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  October 15, 2001

Dental School Launches Pilot
Project to Serve Poor Children

The School of Dental Medicine, the primary provider of care to the state's Medicaid population, has opened a new dental office for poor children in West Haven.

The new dental office, located on the campus of the University of New Haven, is one of two that will serve as a pilot project to determine ways to improve dental care to the state's under-served population of Medicaid youngsters. Faculty members from the School of Dental Medicine will staff the office, with support from private community dentists and students in the University of New Haven's dental hygiene program.

The pilot project, which is funded by the legislature to run for two years, will include another dental office in the northern part of the state that will open later this fall.

"Our goal is to look at ways to get more dental care to Medicaid children throughout the state," says Peter Robinson, dean of dental medicine. "This is a population with special needs, and the new dental offices provide services that take these special needs into account."

UConn's dental school is the primary provider of dental care to the state's Medicaid population, both adults and children. During the last fiscal year, the dental school provided nearly 30 percent of all the treatment given in the state to youngsters under the age of 18 who are eligible for Medicaid.

"Dental and oral diseases among the poor have been called a 'silent epidemic' by the Surgeon General, and access to regular care is a major issue for this under-served population," says Robinson.

Community dentists will be recruited to help staff the new offices on a rotating basis, perhaps one-half day a week. They will receive education and training from dental school faculty on current techniques for dealing with youngsters who may have behavioral problems.

The offices will also have a care coordinator to help patients and their families with transportation and child care issues.

"Too often, a poor youngster cannot get to the dentist's office because the mother doesn't have a car or because she doesn't have someone who can take care of her other children," says Robinson. "We are trying to take those issues into account."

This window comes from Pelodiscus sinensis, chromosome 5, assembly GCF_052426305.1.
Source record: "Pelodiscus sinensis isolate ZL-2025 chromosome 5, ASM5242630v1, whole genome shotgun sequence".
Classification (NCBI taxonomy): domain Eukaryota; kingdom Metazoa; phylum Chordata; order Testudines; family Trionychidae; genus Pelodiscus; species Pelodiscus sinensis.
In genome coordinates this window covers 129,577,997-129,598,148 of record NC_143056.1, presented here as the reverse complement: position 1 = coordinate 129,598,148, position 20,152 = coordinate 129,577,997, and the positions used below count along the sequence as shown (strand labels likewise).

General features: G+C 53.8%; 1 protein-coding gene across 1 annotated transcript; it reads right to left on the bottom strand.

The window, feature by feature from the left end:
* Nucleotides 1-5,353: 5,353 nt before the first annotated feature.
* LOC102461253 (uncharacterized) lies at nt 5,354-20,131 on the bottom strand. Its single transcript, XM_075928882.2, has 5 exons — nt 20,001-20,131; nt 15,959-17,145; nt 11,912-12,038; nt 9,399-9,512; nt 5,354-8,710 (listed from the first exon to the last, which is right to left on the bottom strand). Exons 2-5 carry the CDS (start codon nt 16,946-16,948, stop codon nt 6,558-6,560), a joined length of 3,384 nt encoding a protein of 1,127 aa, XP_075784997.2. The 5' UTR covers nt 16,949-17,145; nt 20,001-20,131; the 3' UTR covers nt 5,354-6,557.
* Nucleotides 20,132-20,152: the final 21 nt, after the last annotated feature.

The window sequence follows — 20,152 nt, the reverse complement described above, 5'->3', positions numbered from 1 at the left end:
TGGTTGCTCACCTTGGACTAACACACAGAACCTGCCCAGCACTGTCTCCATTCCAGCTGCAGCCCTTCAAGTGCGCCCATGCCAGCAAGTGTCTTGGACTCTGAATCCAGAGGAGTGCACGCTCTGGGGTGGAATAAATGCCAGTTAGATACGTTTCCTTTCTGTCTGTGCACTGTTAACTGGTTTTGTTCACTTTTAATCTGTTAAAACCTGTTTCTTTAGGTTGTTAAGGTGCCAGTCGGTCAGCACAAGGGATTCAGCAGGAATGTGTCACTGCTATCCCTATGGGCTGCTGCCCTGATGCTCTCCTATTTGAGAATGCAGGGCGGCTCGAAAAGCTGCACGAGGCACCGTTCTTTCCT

According to the Surgeon General's report on oral health care, while 44 million Americans lack medical insurance, about 108 million lack dental insurance. Uninsured children are 2.5 times less likely to receive dental care than insured youngsters, and children from families without dental insurance are three times as likely to have dental needs compared to their insured peers.

"Eliminating some of the disparities in dental care is an important mission for our dental school," says Robinson. "By working with the state on this pilot project, we hope to develop a program that works well for Connecticut and could serve as a model for the rest of the country."

The dental school currently operates dental offices for Medicaid youngsters at five other locations around the state: Burgdorf Clinic and the Connecticut Children's Medical Center in Hartford, the New Britain Hospital for Special Care, Yale-New Haven Hospital, and Brooker Memorial Hospital in Torrington. Treatment at the dental offices is provided by UConn faculty, dental residents or fellows (dentists seeking advanced training). The sole source of funding is reimbursement from Medicaid for services rendered.

"We have worked with several communities and organizations to make treatment more accessible to the Medicaid population," says Robinson, "and, for one of the smallest dental schools in the country, we have been able to create an extremely large network of dental offices."

Kristina Goodnough